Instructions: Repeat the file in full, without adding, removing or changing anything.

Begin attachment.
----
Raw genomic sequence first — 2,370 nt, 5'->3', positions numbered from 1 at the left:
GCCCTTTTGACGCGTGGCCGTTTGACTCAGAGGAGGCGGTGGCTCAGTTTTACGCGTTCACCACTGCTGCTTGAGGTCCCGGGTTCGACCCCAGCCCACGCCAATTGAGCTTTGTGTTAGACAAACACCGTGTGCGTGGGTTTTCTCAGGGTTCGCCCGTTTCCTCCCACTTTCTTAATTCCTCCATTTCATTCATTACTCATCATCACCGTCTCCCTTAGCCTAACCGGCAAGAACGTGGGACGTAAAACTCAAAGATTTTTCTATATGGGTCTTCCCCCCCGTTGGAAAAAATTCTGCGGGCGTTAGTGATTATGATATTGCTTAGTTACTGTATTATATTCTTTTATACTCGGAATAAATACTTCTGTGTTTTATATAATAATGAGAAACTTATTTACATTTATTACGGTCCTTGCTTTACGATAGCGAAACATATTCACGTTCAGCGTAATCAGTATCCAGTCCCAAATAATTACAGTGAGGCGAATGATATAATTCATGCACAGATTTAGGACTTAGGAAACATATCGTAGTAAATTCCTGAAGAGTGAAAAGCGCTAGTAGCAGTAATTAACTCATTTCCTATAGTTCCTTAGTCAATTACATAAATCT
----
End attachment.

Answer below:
Raw genomic sequence first — 2,370 nt, 5'->3', positions numbered from 1 at the left:
GCCCTTTTGACGCGTGGCCGTTTGACTCAGAGGAGGCGGTGGCTCAGTTTTACGCGTTCACCACTGCTGCTTGAGGTCCCGGGTTCGACCCCAGCCCACGCCAATTGAGCTTTGTGTTAGACAAACACCGTGTGCGTGGGTTTTCTCAGGGTTCGCCCGTTTCCTCCCACTTTCTTAATTCCTCCATTTCATTCATTACTCATCATCACCGTCTCCCTTAGCCTAACCGGCAAGAACGTGGGACGTAAAACTCAAAGATTTTTCTATATGGGTCTTCCCCCCCGTTGGAAAAAATTCTGCGGGCGTTAGTGATTATGATATTGCTTAGTTACTGTATTATATTCTTTTATACTCGGAATAAATACTTCTGTGTTTTATATAATAATGAGAAACTTATTTACATTTATTACGGTCCTTGCTTTACGATAGCGAAACATATTCACGTTCAGCGTAATCAGTATCCAGTCCCAAATAATTACAGTGAGGCGAATGATATAATTCATGCACAGATTTAGGACTTAGGAAACATATCGTAGTAAATTCCTGAAGAGTGAAAAGCGCTAGTAGCAGTAATTAACTCATTTCCTATAGTTCCTTAGTCAATTACATAAATCT